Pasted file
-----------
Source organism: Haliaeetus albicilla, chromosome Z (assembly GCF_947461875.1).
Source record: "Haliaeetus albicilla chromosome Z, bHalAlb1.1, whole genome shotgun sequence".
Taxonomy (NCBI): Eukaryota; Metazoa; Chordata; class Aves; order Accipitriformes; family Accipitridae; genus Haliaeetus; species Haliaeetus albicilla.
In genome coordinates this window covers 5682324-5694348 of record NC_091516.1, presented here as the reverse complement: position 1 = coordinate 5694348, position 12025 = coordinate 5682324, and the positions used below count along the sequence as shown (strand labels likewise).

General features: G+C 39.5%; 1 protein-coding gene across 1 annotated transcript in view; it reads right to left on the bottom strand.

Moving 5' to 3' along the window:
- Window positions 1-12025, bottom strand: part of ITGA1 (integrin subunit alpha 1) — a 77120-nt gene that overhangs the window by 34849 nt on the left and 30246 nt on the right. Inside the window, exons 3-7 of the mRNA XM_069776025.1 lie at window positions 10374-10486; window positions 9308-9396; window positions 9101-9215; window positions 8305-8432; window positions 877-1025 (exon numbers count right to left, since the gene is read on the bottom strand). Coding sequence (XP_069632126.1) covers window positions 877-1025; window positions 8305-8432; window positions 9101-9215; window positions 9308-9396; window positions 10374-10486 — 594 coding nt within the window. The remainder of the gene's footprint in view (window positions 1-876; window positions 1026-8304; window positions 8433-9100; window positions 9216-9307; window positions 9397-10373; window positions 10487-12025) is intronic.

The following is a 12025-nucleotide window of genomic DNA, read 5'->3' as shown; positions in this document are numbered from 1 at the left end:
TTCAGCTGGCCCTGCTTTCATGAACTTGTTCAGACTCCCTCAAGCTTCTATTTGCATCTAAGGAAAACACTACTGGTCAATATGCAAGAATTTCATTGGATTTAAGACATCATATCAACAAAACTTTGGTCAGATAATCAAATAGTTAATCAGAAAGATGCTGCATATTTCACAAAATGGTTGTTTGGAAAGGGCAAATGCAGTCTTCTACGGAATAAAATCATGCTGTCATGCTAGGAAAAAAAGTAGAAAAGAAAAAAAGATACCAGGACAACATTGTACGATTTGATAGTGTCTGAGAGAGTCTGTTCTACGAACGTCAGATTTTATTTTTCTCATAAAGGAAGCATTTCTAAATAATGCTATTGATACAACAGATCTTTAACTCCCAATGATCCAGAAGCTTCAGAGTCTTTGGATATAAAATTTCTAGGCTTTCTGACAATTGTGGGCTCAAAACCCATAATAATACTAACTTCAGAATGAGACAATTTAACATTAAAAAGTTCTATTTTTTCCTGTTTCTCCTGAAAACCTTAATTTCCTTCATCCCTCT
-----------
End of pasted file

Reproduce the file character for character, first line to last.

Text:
Source organism: Haliaeetus albicilla, chromosome Z (assembly GCF_947461875.1).
Source record: "Haliaeetus albicilla chromosome Z, bHalAlb1.1, whole genome shotgun sequence".
Taxonomy (NCBI): Eukaryota; Metazoa; Chordata; class Aves; order Accipitriformes; family Accipitridae; genus Haliaeetus; species Haliaeetus albicilla.
In genome coordinates this window covers 5682324-5694348 of record NC_091516.1, presented here as the reverse complement: position 1 = coordinate 5694348, position 12025 = coordinate 5682324, and the positions used below count along the sequence as shown (strand labels likewise).

General features: G+C 39.5%; 1 protein-coding gene across 1 annotated transcript in view; it reads right to left on the bottom strand.

Moving 5' to 3' along the window:
- Window positions 1-12025, bottom strand: part of ITGA1 (integrin subunit alpha 1) — a 77120-nt gene that overhangs the window by 34849 nt on the left and 30246 nt on the right. Inside the window, exons 3-7 of the mRNA XM_069776025.1 lie at window positions 10374-10486; window positions 9308-9396; window positions 9101-9215; window positions 8305-8432; window positions 877-1025 (exon numbers count right to left, since the gene is read on the bottom strand). Coding sequence (XP_069632126.1) covers window positions 877-1025; window positions 8305-8432; window positions 9101-9215; window positions 9308-9396; window positions 10374-10486 — 594 coding nt within the window. The remainder of the gene's footprint in view (window positions 1-876; window positions 1026-8304; window positions 8433-9100; window positions 9216-9307; window positions 9397-10373; window positions 10487-12025) is intronic.

The following is a 12025-nucleotide window of genomic DNA, read 5'->3' as shown; positions in this document are numbered from 1 at the left end:
TTCAGCTGGCCCTGCTTTCATGAACTTGTTCAGACTCCCTCAAGCTTCTATTTGCATCTAAGGAAAACACTACTGGTCAATATGCAAGAATTTCATTGGATTTAAGACATCATATCAACAAAACTTTGGTCAGATAATCAAATAGTTAATCAGAAAGATGCTGCATATTTCACAAAATGGTTGTTTGGAAAGGGCAAATGCAGTCTTCTACGGAATAAAATCATGCTGTCATGCTAGGAAAAAAAGTAGAAAAGAAAAAAAGATACCAGGACAACATTGTACGATTTGATAGTGTCTGAGAGAGTCTGTTCTACGAACGTCAGATTTTATTTTTCTCATAAAGGAAGCATTTCTAAATAATGCTATTGATACAACAGATCTTTAACTCCCAATGATCCAGAAGCTTCAGAGTCTTTGGATATAAAATTTCTAGGCTTTCTGACAATTGTGGGCTCAAAACCCATAATAATACTAACTTCAGAATGAGACAATTTAACATTAAAAAGTTCTATTTTTTCCTGTTTCTCCTGAAAACCTTAATTTCCTTCATCCCTCT